Pentagon compensated zero civilian victims in 2022 — despite evidence that the U.S. killed a mom and child in Somalia



The 22-year-old woman and her child were civilian casualties of a U.S. drone strike, but the Pentagon won’t return the family’s messages.

Shilow Muse Ali, the husband of Luul Dahir Mohamed, poses for a photo in Mogadishu, Somalia, on May 10, 2023. Credit: Omar Faruk | The Intercept

The United States did not offer compensation to the family of a woman and her 4-year-old daughter who were killed in a 2018 drone strike in Somalia, according to a new Pentagon report on civilian casualties resulting from U.S. military operations.

The analysis, issued almost a year after its congressionally mandated deadline, shows that the Pentagon made no ex gratia payments during 2022, despite setting aside millions in funds for making amends.

The April 1, 2018 attack in Somalia killed at least three — and possibly five — civilians, including 22-year-old Luul Dahir Mohamed and her 4-year-old daughter Mariam Shilow Muse. A U.S. military investigation acknowledged the deaths of a woman and child but concluded their identities might never be known.

For more than five years, the family has tried to contact the U.S. government, including through U.S. Africa Command’s online civilian casualty reporting portal, but never received a response. Last year, I traveled to Somalia and spoke with seven of their relatives.

“They know innocent people were killed, but they’ve never told us a reason or apologized,” Abdi Dahir Mohamed, one of Luul’s brothers, told me last year. “No one has been held accountable.”

The Pentagon report — which was due on May 1, 2023, but was only released in late April — concluded that U.S. military operations in 2022 resulted in no civilian casualties. It also notes that the Defense Department did not make any ex gratia payments to civilians harmed in its operations in 2022 or the families of those killed in strikes from previous years. This follows one ex gratia payment made in 2021 and none issued in 2020.

“It is deeply disappointing that, despite significant funding and many requests from victims, the Department failed to offer even a single payment in 2022,” Annie Shiel, the U.S. advocacy director at the Center for Civilians in Conflict, told The Intercept. “With the millions of dollars authorized by Congress, the Defense Department could have made hundreds of payments to civilian victims and survivors — including to the families in this case,” a reference to Luul and Mariam’s case.

The Pentagon did not respond to a request for comment.

After more than 17 years of drone strikes and commando raids in Somalia, the U.S. has carried out 288 declared attacks. U.S. Africa Command claims to have killed just five civilians in that period, including Luul and Mariam. (The military has never referred to the mother and daughter by name.) Airwars, the U.K.-based airstrike monitoring group, says the real number may be more than 3,000 percent higher.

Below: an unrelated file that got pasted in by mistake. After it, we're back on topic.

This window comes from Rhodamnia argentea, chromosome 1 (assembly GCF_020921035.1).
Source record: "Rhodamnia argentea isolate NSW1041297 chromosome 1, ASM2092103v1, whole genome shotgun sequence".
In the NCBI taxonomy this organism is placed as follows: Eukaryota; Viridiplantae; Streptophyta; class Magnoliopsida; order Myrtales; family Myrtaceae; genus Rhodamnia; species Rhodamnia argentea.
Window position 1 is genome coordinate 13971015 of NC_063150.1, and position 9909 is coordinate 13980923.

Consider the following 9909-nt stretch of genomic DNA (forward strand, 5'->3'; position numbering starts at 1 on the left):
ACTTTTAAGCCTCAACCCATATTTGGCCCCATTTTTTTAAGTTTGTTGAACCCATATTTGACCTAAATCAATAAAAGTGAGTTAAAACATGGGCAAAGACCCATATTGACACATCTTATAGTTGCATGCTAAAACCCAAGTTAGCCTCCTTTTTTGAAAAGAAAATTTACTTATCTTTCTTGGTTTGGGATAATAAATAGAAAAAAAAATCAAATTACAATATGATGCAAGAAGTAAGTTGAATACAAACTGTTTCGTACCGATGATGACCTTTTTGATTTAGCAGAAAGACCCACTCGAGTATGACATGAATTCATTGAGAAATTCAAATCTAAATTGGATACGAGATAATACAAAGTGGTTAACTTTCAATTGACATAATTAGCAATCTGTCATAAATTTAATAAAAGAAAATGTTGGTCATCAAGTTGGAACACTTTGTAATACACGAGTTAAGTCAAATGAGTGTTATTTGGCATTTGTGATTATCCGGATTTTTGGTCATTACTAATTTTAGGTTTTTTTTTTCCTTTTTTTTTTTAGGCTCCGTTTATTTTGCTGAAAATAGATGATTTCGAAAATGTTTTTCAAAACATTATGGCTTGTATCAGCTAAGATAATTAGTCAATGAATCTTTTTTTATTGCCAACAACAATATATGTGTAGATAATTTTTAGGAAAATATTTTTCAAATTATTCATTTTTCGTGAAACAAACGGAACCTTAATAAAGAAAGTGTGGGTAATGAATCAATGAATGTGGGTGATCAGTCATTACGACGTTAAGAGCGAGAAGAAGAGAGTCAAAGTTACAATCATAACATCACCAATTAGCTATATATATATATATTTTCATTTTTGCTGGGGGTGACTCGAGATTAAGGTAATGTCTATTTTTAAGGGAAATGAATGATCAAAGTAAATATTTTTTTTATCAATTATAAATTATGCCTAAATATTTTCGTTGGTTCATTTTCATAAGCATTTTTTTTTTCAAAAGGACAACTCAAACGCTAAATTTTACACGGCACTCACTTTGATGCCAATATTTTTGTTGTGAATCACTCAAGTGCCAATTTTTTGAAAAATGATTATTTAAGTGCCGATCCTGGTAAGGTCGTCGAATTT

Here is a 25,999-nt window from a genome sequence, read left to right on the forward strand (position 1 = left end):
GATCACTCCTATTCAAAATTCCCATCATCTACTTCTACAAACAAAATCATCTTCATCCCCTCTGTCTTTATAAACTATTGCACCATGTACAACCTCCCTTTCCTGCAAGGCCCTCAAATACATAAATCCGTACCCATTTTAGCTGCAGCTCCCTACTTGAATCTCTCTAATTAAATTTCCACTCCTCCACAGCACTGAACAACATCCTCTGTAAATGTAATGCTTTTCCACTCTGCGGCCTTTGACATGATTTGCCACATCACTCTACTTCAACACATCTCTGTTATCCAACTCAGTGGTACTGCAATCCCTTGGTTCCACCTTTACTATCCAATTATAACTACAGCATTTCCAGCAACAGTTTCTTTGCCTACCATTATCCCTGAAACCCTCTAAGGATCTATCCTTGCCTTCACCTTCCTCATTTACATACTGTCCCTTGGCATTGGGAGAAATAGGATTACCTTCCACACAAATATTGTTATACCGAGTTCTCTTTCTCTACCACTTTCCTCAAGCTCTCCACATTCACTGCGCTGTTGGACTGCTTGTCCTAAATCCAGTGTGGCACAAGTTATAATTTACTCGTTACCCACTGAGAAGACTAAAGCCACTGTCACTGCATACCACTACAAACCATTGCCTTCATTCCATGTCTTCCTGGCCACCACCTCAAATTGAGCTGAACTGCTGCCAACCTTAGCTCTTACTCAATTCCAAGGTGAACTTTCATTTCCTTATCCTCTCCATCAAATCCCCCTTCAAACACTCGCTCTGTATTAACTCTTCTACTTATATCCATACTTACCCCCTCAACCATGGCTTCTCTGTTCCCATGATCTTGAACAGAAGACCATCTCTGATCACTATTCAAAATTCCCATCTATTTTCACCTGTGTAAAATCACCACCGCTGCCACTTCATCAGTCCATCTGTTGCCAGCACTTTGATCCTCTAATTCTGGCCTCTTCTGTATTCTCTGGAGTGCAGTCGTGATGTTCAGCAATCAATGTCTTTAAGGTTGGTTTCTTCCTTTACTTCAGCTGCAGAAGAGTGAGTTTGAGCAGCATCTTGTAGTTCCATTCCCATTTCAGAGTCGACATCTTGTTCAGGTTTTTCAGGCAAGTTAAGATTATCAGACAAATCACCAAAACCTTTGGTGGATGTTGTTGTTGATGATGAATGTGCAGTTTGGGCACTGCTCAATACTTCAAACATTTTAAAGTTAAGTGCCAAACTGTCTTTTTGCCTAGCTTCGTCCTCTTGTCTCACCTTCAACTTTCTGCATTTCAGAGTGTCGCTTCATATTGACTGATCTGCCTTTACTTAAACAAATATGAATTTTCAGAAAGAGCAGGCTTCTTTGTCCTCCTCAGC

In 2022, the Pentagon issued a blueprint for improving how it addresses noncombatant deaths called the Civilian Harm Mitigation and Response Action Plan. This was followed, last December, by long-awaited instructions establishing “policies, responsibilities, and procedures for mitigating and responding to civilian harm.” It directed the armed forces to address people and communities on the receiving end of military operations, including by “expressing condolences” and providing ex gratia payments to next of kin.

Congress appropriates millions of dollars annually — $15 million since 2020 — for the Defense Department to compensate families of civilians killed or injured in U.S. attacks, but the Pentagon has shown an aversion to confronting its mistakes. The military rarely makes compensation payments, even in cases as clear-cut as the 2018 strike in Somalia.

In late 2022, elected officials sent multiple letters to the Pentagon calling for amends to be made to victims of U.S. attacks. In December 2023, two dozen human rights organizations — 14 Somali and 10 international groups — specifically called on Defense Secretary Lloyd Austin to compensate Luul and Mariam’s family. This year, Sen. Elizabeth Warren, D-Mass., and Reps. Sara Jacobs, D-Calif.; Ilhan Omar, D-Minn; Barbara Lee, D-Calif.; and Jim McGovern, D-Mass., joined the effort.

The Defense Department missed the May 1, 2024, deadline for releasing its 2023 civilian casualty report.

“The 2022 report was almost a full year late, and the 2023 report is already overdue,” said Shiel. “That means we have no public visibility into whether DoD finally began making payments last year as it worked to implement the action plan, which commits the Department to improving how it responds to civilian harm.”